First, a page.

Since 2004, St. Thomas More has officially been the patron saint of statesmen. But, long before Thomas More, there were statesman saints, holy medieval kings and queens honored in the Church’s calendar – St. Wenceslaus, Duke of Bohemia (c.907-929), St. Henry II, Holy Roman Emperor (972-1024), St. Stephen, Apostolic King of Hungary (969-1038), St. Edward the Confessor, King of England (1003-1066), St. Margaret, Queen of Scotland (c.1045-1093), St. Elizabeth, Queen of Portugal (1271-1336), and the most famous medieval ruler of them all, St. Louis IX, King of France (1214-1270), whom the Church commemorates today.
Louis IX’s mother, Blanche of Castile is supposed to have told him, "I would rather see you dead at my feet than guilty of a mortal sin.” Apparently, he took his mother’s admonition very much to heart! Upon his canonization in 1297, so strong was popular devotion to St. Louis IX that the introduction of his feast bumped the Apostle St. Bartholomew to the previous day!
In Munich in January 1919 (when Central and Eastern Europe was quite literally coming apart, thanks to that absurd failure of statesmanship that was World War I), the German sociologist Max Weber (1864-1920) gave his famous lecture Politik als Beruf (“Politics As a Vocation”), which eventually became a must read for serious 20th-century students of politics and its ethical challenges. Long before Weber, however, St. Louis IX and other saintly medieval kings and queens had lived out politics as a vocation in the fullest sense, incorporating their political calling within the universal vocation to holiness. Nor was the vocation to holiness in political life confined to the Middle Ages. Consider the case of Weber’s contemporary, Blessed Kaiser Karl I (1887-1922), who reigned as Austrian Emperor and Apostolic King of Hungary from 1916 until he was tragically deposed as one of World War I’s losers in 1918.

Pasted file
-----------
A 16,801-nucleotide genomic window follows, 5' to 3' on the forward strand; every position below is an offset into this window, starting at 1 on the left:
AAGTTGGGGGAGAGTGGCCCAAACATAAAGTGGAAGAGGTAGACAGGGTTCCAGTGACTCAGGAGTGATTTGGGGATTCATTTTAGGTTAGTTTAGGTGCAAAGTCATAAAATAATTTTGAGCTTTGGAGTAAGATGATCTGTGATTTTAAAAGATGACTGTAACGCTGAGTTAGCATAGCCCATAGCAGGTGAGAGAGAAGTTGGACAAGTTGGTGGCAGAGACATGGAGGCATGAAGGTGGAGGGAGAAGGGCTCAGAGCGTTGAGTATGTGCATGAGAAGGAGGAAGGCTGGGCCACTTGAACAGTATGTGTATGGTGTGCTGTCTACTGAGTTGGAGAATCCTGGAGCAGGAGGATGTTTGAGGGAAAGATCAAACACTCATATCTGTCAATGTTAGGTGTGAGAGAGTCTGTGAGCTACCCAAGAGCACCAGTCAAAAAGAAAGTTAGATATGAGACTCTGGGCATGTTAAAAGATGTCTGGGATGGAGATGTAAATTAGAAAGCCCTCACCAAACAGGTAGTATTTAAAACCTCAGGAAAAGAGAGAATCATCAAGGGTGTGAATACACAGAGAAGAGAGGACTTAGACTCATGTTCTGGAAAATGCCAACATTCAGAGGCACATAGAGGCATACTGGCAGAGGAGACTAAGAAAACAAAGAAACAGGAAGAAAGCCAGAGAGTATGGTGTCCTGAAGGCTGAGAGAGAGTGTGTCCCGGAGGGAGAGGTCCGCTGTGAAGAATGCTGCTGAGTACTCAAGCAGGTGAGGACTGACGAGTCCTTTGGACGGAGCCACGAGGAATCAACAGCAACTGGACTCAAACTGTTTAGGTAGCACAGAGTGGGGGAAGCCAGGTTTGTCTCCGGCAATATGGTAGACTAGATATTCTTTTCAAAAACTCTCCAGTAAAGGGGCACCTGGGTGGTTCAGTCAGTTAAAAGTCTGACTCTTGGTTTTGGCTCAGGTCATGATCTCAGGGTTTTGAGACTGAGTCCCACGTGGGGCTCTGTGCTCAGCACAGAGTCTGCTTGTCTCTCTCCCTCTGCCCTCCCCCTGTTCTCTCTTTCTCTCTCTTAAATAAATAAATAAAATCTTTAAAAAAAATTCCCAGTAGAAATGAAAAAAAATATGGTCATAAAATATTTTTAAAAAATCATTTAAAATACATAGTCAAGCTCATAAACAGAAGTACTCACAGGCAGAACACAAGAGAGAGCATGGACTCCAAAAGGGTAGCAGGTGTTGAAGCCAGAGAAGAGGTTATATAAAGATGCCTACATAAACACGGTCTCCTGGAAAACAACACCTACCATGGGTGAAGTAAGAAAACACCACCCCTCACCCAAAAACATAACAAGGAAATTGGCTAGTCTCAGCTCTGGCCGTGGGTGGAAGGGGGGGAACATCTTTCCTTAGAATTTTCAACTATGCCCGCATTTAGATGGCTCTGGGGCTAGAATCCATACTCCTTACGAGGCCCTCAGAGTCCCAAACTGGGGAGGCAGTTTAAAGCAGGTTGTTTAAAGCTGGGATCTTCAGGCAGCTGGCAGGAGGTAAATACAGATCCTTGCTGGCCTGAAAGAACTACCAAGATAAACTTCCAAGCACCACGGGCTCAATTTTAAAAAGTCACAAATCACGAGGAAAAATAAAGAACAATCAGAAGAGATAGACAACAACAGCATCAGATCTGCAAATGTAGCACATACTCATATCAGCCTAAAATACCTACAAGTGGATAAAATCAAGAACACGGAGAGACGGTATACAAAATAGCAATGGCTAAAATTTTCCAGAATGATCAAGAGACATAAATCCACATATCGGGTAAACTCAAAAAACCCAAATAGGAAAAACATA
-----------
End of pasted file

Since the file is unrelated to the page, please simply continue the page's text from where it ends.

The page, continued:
The Medieval world was significantly different from ours – in both good ways and bad. But, even allowing for all the obvious differences in circumstances, St. Louis IX’s advice to his son, remains relevant for a political vocation in any age. “Be kindhearted to the poor, the unfortunate and the afflicted. Give them as much help and consolation as you can. Thank God for all the benefits he has bestowed upon you, that you may be worthy to receive greater. Be just to your subjects, swaying neither to right nor left, but holding the line of justice. Always side with the poor rather than with the rich, until you are certain of the truth. See that all your subjects live in justice and peace …”
If nothing else, that certainly sounds a lot better than the platform of either party in the present election!